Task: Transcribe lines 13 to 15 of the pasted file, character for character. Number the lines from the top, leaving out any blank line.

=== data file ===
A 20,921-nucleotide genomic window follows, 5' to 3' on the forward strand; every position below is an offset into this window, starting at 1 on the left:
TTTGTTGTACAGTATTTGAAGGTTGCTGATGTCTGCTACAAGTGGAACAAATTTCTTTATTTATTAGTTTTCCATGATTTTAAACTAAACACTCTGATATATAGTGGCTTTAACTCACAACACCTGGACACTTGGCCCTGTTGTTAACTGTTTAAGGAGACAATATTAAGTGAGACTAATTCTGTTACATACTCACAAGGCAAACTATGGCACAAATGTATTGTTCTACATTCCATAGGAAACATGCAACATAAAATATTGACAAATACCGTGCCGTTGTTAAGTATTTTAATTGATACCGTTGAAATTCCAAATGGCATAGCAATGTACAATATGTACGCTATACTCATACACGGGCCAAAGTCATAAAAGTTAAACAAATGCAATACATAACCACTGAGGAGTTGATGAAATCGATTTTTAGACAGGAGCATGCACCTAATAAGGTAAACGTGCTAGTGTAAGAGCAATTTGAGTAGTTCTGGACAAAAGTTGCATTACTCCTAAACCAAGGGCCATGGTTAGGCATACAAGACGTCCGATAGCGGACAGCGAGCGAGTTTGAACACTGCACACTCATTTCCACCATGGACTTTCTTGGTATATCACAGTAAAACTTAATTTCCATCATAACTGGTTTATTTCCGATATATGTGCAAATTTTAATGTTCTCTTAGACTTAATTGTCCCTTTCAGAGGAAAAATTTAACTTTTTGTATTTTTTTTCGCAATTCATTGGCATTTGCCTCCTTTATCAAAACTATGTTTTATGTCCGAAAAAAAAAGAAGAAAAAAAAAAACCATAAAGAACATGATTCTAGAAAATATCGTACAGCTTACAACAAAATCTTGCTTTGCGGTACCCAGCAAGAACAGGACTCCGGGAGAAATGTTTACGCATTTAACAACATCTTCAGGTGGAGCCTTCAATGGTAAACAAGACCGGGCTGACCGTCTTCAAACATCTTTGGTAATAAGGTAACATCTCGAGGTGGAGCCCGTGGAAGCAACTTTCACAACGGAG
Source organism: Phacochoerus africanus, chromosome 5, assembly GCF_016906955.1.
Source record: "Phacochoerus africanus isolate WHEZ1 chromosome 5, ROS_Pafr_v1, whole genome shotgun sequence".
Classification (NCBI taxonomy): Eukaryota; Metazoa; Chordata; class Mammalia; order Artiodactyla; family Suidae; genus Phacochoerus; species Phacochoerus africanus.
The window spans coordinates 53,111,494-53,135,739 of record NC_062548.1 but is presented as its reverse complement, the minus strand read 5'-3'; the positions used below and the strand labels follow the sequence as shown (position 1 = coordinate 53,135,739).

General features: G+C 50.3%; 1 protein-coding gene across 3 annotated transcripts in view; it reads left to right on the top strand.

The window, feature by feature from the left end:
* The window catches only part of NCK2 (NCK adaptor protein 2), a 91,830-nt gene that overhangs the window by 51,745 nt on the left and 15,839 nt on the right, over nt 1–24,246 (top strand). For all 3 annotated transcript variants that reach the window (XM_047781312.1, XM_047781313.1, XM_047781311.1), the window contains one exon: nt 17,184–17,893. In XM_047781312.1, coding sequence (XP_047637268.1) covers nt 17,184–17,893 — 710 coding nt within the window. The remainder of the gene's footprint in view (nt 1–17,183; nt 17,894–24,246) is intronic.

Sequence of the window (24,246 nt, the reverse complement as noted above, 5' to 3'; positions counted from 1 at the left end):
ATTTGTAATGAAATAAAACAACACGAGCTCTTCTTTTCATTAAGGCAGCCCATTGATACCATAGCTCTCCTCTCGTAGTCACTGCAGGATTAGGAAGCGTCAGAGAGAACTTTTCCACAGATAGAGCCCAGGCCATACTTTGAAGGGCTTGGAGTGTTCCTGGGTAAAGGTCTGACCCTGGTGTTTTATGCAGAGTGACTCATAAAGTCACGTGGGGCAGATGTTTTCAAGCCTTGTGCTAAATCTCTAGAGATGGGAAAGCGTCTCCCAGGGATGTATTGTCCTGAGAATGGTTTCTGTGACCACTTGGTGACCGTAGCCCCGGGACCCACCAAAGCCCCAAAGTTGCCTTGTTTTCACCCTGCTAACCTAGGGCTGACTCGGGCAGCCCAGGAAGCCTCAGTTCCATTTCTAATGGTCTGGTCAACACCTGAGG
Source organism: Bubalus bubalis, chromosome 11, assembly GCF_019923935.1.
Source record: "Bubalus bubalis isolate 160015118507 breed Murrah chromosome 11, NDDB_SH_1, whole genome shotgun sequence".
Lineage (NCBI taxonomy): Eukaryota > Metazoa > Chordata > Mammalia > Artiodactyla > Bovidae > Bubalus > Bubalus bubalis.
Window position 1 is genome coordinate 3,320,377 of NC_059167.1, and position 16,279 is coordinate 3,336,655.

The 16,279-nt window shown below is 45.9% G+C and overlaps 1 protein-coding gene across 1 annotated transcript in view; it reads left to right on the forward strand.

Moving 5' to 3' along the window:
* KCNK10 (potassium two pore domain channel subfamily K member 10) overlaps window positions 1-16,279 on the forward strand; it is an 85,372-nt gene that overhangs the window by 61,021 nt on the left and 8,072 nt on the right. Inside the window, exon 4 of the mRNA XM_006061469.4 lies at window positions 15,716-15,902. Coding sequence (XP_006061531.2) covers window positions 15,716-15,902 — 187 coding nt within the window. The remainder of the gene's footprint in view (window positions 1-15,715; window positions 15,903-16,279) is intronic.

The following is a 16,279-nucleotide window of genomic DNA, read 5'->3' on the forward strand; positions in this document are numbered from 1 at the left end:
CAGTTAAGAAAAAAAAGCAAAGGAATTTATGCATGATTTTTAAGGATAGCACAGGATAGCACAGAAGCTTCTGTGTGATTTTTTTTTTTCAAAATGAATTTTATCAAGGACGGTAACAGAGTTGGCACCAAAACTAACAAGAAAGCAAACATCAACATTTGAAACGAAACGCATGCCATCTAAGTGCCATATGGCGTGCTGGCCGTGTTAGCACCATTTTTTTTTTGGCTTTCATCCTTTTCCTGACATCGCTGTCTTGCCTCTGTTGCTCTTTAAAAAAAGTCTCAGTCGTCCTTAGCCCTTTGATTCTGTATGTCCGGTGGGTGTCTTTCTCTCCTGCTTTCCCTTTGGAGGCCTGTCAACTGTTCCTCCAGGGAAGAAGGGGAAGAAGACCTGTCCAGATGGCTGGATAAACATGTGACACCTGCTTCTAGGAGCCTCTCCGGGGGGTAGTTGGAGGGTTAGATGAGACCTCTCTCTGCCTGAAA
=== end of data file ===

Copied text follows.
Source record: "Bubalus bubalis isolate 160015118507 breed Murrah chromosome 11, NDDB_SH_1, whole genome shotgun sequence".
Lineage (NCBI taxonomy): Eukaryota > Metazoa > Chordata > Mammalia > Artiodactyla > Bovidae > Bubalus > Bubalus bubalis.
Window position 1 is genome coordinate 3,320,377 of NC_059167.1, and position 16,279 is coordinate 3,336,655.